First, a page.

The Insurance Rule in Blackjack
You probably know this already, but when you have a two-card 21 in blackjack, it is the best hand you can have. That is, in fact, referred to as a "blackjack" and you are an automatic winner, except in those cases when the dealer has the exact same thing. In cases like that, it is a tie.
Depending on the rules of the blackjack game you're playing, the dealer looks in the hole with an Ace showing, for purposes of revealing whether it is a ten, which would indeed make it a two-card 21, which ends the hand. The same thing can happen when the dealer has a ten-value card showing (a 10, Jack, Queen or King) because an Ace underneath will also create a two-card 21.
You're going to have an option in these circumstances. In the online blackjack game, you will see the "insurance" icon, giving you an opportunity to exercise a side bet, allowing you to insure your hand against instantly losing to the dealer's two-card 21. You will then have to decide whether you're going to do this or not. This decision comes before the dealer plays out the rest of the hand, or peeks underneath.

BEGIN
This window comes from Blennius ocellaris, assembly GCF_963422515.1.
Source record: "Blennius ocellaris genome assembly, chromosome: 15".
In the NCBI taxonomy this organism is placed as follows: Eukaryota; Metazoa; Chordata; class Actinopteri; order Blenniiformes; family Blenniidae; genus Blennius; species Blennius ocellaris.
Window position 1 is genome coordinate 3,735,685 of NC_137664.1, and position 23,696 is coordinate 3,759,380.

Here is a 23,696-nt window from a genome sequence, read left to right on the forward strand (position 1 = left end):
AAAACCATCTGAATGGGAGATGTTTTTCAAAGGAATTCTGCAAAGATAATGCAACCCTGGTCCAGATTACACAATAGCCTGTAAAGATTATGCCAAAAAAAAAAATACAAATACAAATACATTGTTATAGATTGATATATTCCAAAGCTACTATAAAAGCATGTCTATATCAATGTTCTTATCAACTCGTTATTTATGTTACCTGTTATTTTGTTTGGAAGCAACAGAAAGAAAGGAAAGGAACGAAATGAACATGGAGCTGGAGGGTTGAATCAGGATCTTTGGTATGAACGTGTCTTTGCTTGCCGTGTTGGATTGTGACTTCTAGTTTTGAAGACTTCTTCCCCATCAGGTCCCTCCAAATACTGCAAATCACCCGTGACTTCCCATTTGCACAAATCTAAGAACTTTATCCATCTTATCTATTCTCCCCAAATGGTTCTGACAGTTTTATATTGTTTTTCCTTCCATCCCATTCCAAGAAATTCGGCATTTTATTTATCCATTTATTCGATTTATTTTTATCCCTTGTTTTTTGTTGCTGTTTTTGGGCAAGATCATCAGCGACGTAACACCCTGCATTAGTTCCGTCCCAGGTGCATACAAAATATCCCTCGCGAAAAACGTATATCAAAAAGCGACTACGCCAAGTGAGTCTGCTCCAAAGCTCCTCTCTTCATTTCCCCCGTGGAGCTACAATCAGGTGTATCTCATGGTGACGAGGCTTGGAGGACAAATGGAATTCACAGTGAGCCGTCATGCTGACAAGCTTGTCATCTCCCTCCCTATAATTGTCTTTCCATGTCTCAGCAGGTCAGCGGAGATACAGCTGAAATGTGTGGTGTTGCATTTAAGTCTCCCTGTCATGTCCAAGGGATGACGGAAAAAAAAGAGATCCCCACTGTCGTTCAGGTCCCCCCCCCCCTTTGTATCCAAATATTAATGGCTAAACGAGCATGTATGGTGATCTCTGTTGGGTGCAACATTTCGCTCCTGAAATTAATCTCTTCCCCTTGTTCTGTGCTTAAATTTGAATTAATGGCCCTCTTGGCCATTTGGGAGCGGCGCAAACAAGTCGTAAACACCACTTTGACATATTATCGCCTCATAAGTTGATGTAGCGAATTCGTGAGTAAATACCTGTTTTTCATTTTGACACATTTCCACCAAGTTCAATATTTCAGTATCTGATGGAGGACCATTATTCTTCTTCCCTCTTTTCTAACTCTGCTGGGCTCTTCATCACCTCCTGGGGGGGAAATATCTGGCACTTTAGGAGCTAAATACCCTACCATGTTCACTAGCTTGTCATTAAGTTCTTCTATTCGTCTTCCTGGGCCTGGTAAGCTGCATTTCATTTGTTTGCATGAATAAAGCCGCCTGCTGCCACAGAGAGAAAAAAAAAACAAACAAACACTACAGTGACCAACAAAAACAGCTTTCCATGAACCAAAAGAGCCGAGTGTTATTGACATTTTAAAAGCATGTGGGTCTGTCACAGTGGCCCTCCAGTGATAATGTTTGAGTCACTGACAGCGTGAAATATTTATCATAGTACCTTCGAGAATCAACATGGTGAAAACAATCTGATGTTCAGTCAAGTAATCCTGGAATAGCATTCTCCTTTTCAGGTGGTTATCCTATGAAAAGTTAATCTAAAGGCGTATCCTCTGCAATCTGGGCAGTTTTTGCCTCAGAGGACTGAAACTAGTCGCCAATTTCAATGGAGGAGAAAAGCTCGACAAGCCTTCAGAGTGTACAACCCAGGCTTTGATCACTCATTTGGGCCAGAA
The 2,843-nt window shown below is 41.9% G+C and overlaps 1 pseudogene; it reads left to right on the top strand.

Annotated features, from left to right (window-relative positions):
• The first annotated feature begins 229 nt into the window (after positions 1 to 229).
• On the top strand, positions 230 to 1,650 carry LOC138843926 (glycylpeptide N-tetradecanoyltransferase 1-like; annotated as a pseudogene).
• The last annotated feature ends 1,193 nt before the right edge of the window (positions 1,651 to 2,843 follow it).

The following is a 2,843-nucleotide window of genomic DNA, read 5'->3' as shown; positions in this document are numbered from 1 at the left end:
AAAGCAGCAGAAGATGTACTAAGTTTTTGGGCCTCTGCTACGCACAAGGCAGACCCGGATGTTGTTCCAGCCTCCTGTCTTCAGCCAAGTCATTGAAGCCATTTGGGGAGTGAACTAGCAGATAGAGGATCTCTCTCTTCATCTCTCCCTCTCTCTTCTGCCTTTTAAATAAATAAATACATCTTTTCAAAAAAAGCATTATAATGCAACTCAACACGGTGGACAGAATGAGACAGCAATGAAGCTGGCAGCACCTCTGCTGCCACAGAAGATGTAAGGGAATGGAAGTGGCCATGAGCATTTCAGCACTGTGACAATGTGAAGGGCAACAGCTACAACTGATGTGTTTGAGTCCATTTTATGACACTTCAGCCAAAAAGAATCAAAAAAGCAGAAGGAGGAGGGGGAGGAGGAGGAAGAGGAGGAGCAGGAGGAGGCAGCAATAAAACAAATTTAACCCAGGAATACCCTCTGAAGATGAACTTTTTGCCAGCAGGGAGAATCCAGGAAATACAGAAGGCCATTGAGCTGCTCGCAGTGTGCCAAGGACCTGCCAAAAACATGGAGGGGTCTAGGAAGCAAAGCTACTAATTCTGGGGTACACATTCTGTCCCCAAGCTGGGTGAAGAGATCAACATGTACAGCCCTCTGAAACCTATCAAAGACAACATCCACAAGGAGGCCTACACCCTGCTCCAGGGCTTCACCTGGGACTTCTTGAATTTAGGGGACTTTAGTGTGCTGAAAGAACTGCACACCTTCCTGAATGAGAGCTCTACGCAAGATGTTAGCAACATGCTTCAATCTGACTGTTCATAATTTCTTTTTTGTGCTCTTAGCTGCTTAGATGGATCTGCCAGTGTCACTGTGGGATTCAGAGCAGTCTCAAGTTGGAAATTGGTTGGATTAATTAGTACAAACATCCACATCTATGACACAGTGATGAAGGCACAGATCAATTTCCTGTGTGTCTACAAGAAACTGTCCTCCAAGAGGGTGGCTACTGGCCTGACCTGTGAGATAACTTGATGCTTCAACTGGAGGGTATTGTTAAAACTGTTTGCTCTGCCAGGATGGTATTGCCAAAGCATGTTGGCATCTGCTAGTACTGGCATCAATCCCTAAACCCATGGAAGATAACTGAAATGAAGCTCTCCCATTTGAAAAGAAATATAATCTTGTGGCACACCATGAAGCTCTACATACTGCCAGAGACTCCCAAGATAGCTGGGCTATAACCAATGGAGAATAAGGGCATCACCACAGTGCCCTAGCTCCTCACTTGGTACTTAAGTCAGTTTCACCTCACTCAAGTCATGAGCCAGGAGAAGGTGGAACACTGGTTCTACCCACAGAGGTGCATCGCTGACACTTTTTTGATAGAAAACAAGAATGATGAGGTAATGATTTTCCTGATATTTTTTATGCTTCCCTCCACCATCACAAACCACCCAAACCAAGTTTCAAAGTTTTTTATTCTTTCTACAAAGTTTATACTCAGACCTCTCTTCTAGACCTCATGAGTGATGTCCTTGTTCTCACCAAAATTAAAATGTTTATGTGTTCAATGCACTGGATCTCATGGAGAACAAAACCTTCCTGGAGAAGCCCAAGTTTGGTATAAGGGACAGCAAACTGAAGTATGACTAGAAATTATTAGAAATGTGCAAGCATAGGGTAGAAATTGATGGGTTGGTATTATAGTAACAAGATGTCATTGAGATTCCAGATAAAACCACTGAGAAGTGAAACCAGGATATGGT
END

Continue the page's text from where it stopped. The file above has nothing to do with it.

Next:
If you make the decision to take insurance, you're going to click that icon. An amount equal to one-half your original bet is placed in front of the hand you are playing. Don't worry that your bet is difficult to divide in two; the program will do that for you. After that is done, the hole card is checked. If it is an instance where the dealer has 21, you are going to LOSE your original bet but WIN the insurance wager. The insurance bet pays off at 2-to-1 odds, which means that you break even on the hand.
If the dealer checks and there is not a card underneath that completes a two-card 21, you will LOSE the insurance bet and both sides will play out the rest of the hand as normal. You'll make your playing decision as to what to do about your own hand, and you could actually wind up losing both your insurance bet and your original bet.
Is insurance a beneficial option for the player to use? Well, that is indeed a good question. On the surface it would seem so, as the disappointment of getting stopped before you even get started is mitigated a bit. However, you should take note that the odds against winning an insurance bet are 2.18-to-1, so with a payoff of 2-to-1, you are certainly getting "the worst of it."
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